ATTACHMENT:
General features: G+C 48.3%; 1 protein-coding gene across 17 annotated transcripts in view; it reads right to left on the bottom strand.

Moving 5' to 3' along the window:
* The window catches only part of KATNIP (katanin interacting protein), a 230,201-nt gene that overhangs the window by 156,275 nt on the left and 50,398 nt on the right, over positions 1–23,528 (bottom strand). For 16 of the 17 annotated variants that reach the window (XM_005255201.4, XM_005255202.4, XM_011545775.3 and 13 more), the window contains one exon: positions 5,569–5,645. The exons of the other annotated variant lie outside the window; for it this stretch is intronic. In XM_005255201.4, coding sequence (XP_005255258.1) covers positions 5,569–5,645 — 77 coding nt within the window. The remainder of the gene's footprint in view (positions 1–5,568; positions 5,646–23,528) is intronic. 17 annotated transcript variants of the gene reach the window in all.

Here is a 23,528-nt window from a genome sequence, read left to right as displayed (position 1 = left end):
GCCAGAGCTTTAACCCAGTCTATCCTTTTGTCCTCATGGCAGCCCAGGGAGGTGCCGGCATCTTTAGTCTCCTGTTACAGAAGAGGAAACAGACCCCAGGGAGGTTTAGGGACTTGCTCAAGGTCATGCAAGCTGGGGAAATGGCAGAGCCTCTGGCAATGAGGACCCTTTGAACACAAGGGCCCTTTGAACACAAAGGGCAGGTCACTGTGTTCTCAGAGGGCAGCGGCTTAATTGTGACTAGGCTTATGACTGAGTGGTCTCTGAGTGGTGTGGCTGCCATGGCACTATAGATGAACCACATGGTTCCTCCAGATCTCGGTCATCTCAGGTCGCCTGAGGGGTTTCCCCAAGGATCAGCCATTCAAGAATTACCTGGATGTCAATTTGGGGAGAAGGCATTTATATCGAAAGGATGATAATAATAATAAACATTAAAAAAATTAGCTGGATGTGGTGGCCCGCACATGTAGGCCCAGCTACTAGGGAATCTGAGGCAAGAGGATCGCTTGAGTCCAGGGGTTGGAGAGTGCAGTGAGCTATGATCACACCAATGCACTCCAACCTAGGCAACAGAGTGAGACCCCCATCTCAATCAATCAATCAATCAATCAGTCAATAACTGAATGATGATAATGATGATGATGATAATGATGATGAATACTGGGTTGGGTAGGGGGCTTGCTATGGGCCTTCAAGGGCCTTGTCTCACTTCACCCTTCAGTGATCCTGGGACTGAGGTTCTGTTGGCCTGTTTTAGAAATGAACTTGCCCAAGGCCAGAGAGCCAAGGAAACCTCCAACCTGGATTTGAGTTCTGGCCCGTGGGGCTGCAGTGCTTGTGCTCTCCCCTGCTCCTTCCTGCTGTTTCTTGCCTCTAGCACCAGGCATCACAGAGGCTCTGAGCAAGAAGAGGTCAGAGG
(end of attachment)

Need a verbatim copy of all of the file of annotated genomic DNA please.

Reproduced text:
General features: G+C 48.3%; 1 protein-coding gene across 17 annotated transcripts in view; it reads right to left on the bottom strand.

Moving 5' to 3' along the window:
* The window catches only part of KATNIP (katanin interacting protein), a 230,201-nt gene that overhangs the window by 156,275 nt on the left and 50,398 nt on the right, over positions 1–23,528 (bottom strand). For 16 of the 17 annotated variants that reach the window (XM_005255201.4, XM_005255202.4, XM_011545775.3 and 13 more), the window contains one exon: positions 5,569–5,645. The exons of the other annotated variant lie outside the window; for it this stretch is intronic. In XM_005255201.4, coding sequence (XP_005255258.1) covers positions 5,569–5,645 — 77 coding nt within the window. The remainder of the gene's footprint in view (positions 1–5,568; positions 5,646–23,528) is intronic. 17 annotated transcript variants of the gene reach the window in all.

Here is a 23,528-nt window from a genome sequence, read left to right as displayed (position 1 = left end):
GCCAGAGCTTTAACCCAGTCTATCCTTTTGTCCTCATGGCAGCCCAGGGAGGTGCCGGCATCTTTAGTCTCCTGTTACAGAAGAGGAAACAGACCCCAGGGAGGTTTAGGGACTTGCTCAAGGTCATGCAAGCTGGGGAAATGGCAGAGCCTCTGGCAATGAGGACCCTTTGAACACAAGGGCCCTTTGAACACAAAGGGCAGGTCACTGTGTTCTCAGAGGGCAGCGGCTTAATTGTGACTAGGCTTATGACTGAGTGGTCTCTGAGTGGTGTGGCTGCCATGGCACTATAGATGAACCACATGGTTCCTCCAGATCTCGGTCATCTCAGGTCGCCTGAGGGGTTTCCCCAAGGATCAGCCATTCAAGAATTACCTGGATGTCAATTTGGGGAGAAGGCATTTATATCGAAAGGATGATAATAATAATAAACATTAAAAAAATTAGCTGGATGTGGTGGCCCGCACATGTAGGCCCAGCTACTAGGGAATCTGAGGCAAGAGGATCGCTTGAGTCCAGGGGTTGGAGAGTGCAGTGAGCTATGATCACACCAATGCACTCCAACCTAGGCAACAGAGTGAGACCCCCATCTCAATCAATCAATCAATCAATCAGTCAATAACTGAATGATGATAATGATGATGATGATAATGATGATGAATACTGGGTTGGGTAGGGGGCTTGCTATGGGCCTTCAAGGGCCTTGTCTCACTTCACCCTTCAGTGATCCTGGGACTGAGGTTCTGTTGGCCTGTTTTAGAAATGAACTTGCCCAAGGCCAGAGAGCCAAGGAAACCTCCAACCTGGATTTGAGTTCTGGCCCGTGGGGCTGCAGTGCTTGTGCTCTCCCCTGCTCCTTCCTGCTGTTTCTTGCCTCTAGCACCAGGCATCACAGAGGCTCTGAGCAAGAAGAGGTCAGAGG